Speakers discussed additional changes to the original NEVP being proposed by the port as part of its PMPA EIR effort, including elimination of the 100,000 square foot crescent public pier at the foot of Grape Street and the conversion of half of the B Street pier from public recreational and commercial use to secured marine terminal uses. Participants were reminded that interested parties must mail or email written PMPA EIR scoping comments to the port staff by November 18, 2010 to make sure their concerns are addressed in the EIR process.

Following the community waterfront planning workshop held on October 23, the port held two PMPA EIR scoping meetings on the evenings of October 27 and 28, the first two nights of the World Series. Public attendance on both nights was only about a dozen people, excluding port staff and consultants. One port staff person tried to downplay the poor meeting turnout, saying that while the October 23 meeting was open to all kinds of ideas for waterfront projects, the port’s EIR scoping meetings were “too technical” in nature.

Here is the slide show used by port staff at those meetings:

During the discussion on October 27, Director of Land Use Planning John Helmer said that the original NEVP called for new restaurants and other public amenities to be built on the south half of the B Street Pier. But, he said that the Department of Homeland Security’s regulations adopted after the original NEVP was adopted and approved by the coastal commission require that the entire B Street Pier be closed to the public whenever cruise ships are using the terminal facility on the pier. He didn’t say anything about how the port proposes to mitigate this elimination of public space on the B Street Pier anywhere else along the embarcadero.

At the October 28 scoping meeting, the port’s Project Asset Manager Shaun Sumner said that the port has done engineering estimates of the size of the crescent shaped pier, and said they estimated that it would be about 100,000 square feet, although he noted that in the text of the NEVP it only refers to a 30,000-square-foot pier.

Port staff currently is proposing that the proposed crescent pier be eliminated from the embarcadero Port Master Plan, and replaced with two far smaller piers near the same location, with one reserved for private harbor excursion craft operations and the other set aside for public use. He didn’t mention any port plans to mitigate the loss of public pier space caused by the elimination of the original crescent pier concept.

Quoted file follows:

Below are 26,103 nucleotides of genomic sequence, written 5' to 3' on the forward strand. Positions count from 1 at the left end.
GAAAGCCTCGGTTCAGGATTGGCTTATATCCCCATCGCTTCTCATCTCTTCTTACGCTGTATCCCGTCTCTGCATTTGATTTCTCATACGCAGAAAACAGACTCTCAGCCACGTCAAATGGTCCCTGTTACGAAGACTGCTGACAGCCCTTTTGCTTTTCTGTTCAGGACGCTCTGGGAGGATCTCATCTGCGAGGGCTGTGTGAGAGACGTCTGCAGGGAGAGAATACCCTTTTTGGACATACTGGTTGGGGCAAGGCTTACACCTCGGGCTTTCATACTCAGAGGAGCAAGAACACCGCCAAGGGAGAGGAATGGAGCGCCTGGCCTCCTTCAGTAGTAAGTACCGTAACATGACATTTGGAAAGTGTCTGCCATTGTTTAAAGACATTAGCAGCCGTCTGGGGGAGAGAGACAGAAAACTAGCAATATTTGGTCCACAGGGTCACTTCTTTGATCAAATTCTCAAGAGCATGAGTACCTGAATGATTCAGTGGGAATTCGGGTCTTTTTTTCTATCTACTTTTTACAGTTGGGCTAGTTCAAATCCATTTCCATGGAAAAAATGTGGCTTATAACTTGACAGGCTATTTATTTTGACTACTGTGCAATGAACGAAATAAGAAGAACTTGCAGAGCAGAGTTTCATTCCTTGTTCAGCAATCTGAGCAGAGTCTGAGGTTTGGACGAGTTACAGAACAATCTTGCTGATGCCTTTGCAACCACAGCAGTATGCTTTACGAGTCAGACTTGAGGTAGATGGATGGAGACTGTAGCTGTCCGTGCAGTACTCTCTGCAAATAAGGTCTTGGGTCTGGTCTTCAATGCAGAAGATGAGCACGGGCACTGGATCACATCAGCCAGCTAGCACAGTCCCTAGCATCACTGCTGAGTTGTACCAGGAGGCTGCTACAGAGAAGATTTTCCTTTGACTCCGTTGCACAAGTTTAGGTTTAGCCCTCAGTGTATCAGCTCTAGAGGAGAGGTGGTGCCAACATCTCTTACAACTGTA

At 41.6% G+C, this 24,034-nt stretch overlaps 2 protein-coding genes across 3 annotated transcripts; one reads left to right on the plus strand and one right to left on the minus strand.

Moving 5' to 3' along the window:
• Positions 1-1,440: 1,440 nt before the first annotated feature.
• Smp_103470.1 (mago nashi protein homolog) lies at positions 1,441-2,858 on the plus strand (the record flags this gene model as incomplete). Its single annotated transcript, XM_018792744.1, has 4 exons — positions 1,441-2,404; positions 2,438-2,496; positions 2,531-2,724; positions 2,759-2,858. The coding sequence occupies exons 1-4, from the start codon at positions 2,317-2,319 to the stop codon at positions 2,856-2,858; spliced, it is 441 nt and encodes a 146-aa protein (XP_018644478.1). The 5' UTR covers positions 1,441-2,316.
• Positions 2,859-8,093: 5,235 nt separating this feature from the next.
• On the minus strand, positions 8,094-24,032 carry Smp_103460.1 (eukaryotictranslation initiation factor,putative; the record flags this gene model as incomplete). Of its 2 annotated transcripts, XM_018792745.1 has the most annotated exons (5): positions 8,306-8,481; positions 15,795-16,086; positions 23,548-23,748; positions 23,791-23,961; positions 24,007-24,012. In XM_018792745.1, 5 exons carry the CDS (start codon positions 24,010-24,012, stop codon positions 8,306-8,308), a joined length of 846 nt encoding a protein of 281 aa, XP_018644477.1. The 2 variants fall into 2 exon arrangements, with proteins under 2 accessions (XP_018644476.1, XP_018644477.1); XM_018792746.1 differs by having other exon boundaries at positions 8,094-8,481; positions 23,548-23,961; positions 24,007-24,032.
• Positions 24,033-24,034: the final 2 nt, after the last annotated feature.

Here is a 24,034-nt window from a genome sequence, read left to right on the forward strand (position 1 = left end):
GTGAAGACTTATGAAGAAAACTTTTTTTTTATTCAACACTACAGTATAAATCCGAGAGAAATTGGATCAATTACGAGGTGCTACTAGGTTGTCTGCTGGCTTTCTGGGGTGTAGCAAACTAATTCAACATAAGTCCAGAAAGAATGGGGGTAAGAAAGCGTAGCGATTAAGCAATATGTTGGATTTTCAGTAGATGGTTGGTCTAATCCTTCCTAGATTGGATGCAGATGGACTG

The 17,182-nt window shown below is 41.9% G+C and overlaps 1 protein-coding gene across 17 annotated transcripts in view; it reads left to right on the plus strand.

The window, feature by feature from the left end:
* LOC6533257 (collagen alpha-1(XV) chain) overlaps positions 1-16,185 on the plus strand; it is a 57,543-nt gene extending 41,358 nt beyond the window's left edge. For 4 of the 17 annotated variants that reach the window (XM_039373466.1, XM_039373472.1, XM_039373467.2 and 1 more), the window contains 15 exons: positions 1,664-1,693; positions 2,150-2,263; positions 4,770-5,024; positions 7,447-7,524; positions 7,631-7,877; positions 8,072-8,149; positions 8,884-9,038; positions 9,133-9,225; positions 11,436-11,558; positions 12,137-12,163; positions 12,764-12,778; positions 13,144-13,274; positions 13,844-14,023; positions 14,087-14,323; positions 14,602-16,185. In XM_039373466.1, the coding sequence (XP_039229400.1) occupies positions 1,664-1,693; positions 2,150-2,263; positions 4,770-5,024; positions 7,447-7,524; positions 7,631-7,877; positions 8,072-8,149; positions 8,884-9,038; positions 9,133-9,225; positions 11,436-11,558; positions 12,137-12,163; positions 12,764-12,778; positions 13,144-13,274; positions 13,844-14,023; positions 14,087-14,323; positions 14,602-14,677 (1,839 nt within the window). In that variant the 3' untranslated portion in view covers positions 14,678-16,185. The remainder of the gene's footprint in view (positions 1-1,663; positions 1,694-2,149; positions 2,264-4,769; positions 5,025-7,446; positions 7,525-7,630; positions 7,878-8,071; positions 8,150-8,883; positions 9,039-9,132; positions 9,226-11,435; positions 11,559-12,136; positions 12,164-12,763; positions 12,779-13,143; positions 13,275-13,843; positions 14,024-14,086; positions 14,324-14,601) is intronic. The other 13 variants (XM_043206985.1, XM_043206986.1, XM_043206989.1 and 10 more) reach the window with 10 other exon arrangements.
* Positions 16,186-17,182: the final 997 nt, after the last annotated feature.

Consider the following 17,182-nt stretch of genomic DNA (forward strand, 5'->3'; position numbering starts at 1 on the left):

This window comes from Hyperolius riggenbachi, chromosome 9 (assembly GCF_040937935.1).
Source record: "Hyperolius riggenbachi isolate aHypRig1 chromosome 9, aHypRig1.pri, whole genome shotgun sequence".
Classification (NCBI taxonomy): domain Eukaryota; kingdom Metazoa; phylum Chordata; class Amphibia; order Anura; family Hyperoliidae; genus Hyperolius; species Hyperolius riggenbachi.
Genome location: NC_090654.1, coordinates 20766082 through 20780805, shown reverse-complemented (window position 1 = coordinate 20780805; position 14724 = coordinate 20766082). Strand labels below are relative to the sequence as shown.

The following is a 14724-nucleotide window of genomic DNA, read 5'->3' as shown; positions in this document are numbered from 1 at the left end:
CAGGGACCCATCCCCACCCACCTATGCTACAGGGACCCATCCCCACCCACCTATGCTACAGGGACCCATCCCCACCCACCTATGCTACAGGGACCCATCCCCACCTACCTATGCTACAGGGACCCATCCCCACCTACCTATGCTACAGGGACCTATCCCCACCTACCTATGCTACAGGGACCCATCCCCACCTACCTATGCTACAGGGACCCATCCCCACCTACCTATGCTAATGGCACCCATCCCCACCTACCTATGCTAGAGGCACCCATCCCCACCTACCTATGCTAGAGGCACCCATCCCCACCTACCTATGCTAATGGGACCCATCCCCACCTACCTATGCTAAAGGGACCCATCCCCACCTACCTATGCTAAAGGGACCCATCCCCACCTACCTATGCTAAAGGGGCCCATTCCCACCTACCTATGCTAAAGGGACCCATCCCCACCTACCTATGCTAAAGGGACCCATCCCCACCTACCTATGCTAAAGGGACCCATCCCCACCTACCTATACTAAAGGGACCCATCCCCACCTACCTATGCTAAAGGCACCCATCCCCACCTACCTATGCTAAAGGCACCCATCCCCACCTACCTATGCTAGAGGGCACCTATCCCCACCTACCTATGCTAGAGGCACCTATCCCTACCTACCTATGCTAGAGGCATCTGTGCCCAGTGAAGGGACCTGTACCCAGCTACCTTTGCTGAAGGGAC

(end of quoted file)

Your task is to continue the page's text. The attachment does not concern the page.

Port staff also mentioned that the port had commissioned a study that was done in February of this year to look at alternatives for redevelopment of the Navy Pier. Even though the 2001 Port Master Plan Amendment clearly states that Navy Pier was to be converted into a public park when the port obtained title to the pier from the Navy (which happened in 2003), the February Study looks at a number of alternative uses that pier space could be put to. Port staff agreed to provide that study but later said that it could only be obtained via a federal Public Records Act request, which has been submitted.

Participants at the two PMPA EIR scoping meetings pointed out these problems and asked a lot of pointed questions about the EIR process. Staff said that studies and the development of the PMPA draft EIR would take about a year.

If you’re interested in getting more information or participating in the North Embarcadero PMPA EIR process, contact James Hirsch at the port’s Land Use Planning Department at 619.686.7269 or jhirsch@portofsandiego.org.

In addition to his other affiliations, Don Wood is a member of the Navy Broadway Complex Coalition, an alliance of local civic organizations dedicated to preserving and enhancing public access to downtown San Diego’s waterfront, which is currently involved in ongoing litigation with the port over its alleged failure to comply with the California Environmental Quality Act when it approved the proposal to build the new permanent cruise ship terminal structure on the Broadway Pier.